Next five minutes: Mindfulness techniques and deep breathing
Next, implement some mindfulness techniques to clear your mind. This can be in the form of meditation, prayer or affirmations of gratitude.
“I recommend that all my patients engage in some sort of meditation or prayer first thing in the morning,” says Dr. Nicole Bernard Washington, a board certified psychiatrist and the chief medical officer at Elocin Psychiatric Services. “The benefit is to clear your thoughts and allow you to start the day with a clear mind.”
“Gratitude affirmations are a great way to start the day as well,” Washington says. “By starting the day making gratitude statements you allow yourself to focus on the positive things in your life. In a world that tends to highlight the negative, starting your day off on a positive note can have positive effects on your mood.”
You can also incorporate breathing exercises to help achieve clarity.
“While laying in bed, breath in through your nose, hold it for five seconds and then release the air through your mouth,” instructs Dr. Erlanger ‘Earl’ Turner, a licensed clinical psychologist and assistant professor of psychology at the University of Houston-Downtown. “Repeat these steps several times. It should help to relax the mind and body.”
Spend five minutes journaling, which can also be done in bed
The urge to pick up your phone or laptop is probably powerful now, but hold off for just another five minutes and instead take to pen and paper (ideally you should keep a journal on your nightstand).
Christie Tcharkhoutian, M.A., MFT, a licensed marriage and family therapist finds “writing upon waking” to be beneficial.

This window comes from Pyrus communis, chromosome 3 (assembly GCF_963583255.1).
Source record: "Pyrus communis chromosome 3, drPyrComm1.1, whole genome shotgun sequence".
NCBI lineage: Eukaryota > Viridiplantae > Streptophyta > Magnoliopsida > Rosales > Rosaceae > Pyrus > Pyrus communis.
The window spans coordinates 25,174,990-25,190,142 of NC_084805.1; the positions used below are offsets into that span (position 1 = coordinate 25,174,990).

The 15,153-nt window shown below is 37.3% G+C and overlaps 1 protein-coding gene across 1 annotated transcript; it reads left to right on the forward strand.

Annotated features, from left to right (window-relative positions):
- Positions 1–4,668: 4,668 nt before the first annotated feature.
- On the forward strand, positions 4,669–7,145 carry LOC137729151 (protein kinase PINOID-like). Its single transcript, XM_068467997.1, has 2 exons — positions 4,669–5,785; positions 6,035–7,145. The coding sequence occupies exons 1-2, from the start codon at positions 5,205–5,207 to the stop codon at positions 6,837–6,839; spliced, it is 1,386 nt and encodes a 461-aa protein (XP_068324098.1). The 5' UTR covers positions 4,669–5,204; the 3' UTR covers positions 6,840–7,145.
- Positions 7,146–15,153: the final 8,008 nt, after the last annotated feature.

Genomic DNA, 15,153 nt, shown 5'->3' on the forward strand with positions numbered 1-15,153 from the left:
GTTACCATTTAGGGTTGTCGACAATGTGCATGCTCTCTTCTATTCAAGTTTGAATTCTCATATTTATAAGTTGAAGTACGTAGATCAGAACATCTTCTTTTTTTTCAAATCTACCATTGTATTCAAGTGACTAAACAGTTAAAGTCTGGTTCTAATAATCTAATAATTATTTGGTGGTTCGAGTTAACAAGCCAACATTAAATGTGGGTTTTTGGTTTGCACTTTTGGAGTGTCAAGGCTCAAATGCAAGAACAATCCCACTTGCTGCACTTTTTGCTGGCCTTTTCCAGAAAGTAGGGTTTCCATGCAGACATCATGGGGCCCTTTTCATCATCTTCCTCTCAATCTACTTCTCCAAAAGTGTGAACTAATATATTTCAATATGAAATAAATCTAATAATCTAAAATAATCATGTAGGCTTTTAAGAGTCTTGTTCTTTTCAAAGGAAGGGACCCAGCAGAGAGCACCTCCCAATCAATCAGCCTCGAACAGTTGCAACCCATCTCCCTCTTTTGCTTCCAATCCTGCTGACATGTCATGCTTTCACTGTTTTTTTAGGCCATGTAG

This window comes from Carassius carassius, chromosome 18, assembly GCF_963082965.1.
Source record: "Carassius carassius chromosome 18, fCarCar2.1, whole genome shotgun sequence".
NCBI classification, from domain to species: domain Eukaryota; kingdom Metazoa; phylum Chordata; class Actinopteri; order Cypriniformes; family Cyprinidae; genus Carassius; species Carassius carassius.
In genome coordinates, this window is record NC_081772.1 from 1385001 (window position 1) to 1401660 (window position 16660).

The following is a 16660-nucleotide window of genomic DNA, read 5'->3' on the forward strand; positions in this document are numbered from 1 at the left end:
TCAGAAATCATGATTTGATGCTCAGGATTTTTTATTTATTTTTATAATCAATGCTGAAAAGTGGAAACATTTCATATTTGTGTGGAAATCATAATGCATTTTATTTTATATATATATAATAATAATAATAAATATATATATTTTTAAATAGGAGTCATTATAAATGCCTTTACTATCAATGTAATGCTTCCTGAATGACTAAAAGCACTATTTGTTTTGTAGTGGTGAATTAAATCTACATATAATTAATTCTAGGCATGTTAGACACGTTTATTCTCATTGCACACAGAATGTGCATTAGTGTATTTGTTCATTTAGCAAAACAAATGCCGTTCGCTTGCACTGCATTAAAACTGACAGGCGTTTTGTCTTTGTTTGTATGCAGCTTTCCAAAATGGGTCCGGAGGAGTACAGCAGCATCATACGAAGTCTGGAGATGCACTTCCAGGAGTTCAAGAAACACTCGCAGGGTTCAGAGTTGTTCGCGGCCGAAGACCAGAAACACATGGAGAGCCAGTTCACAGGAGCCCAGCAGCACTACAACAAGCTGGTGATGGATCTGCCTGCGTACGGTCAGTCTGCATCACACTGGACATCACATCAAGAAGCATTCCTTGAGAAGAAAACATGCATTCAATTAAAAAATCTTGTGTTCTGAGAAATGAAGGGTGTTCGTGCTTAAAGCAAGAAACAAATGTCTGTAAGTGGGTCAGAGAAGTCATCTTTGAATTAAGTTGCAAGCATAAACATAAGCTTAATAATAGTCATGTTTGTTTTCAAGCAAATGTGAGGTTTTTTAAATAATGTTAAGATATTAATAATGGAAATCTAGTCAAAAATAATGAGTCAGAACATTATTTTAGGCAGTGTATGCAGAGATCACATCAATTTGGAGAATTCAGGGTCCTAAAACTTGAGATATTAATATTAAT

Writing continues that creative flow from your dream life into your day as opposed to automatically waking up and looking at your phone, which can put a creative block and interfere with your ability to stay present.
“Some brain research suggests that this practice is helpful for brain integration because it helps to integrate parts of the brain that involve linguistic and creative capabilities, setting a tone of creativity and balance for the rest of the day,” she says. “Writing something positive — such as three things you are grateful for or a positive intention for the day — can help to improve mood throughout the day. Our dream life and subconscious work overtime in our sleep and channeling that stream of consciousness as soon as you wake up into writing helps to feel more connected and mindful throughout your day. Writing continues that creative flow from your dream life into your day as opposed to automatically waking up and looking at your phone, reading and consuming information which can put a creative block and interfere with your ability to stay present throughout the day.”
If journaling isn’t your thing, listen to positive messages you recorded
Journaling may be a practice you’re not into, or prefer to do at night. If either is the case, consider making a recording of yourself reading daily affirmations aloud and listen to them instead.
“To implement daily affirmations into your morning and set an intention by reading them aloud to yourself, or listening to a recording of yourself reading them every morning,” says Tcharkhoutian. “If positive statements about your identity are replaying like a broken record, they will combat the negative beliefs that can creep in and sabotage your day.”
Spend 5 minutes writing down the essential tasks for the day
Once you do the aforementioned practices, you can get down to the business of the day — but before your mind starts buzzing with to-dos, use these five minutes to itemize, prioritize and be super specific with what you want to achieve today in list form.
“Don’t just [write] ‘check emails.’ Write down, ‘check 20 emails in 30 minutes from x to x time,” says Stephanie Lincoln, a licensed mental health counselor, certified fitness trainer and the Founder/CEO of Fire Team Whiskey. “We all have hundreds of items on our to-do lists, and this helps us prioritize just five essentials for that day to not feel so overwhelmed.”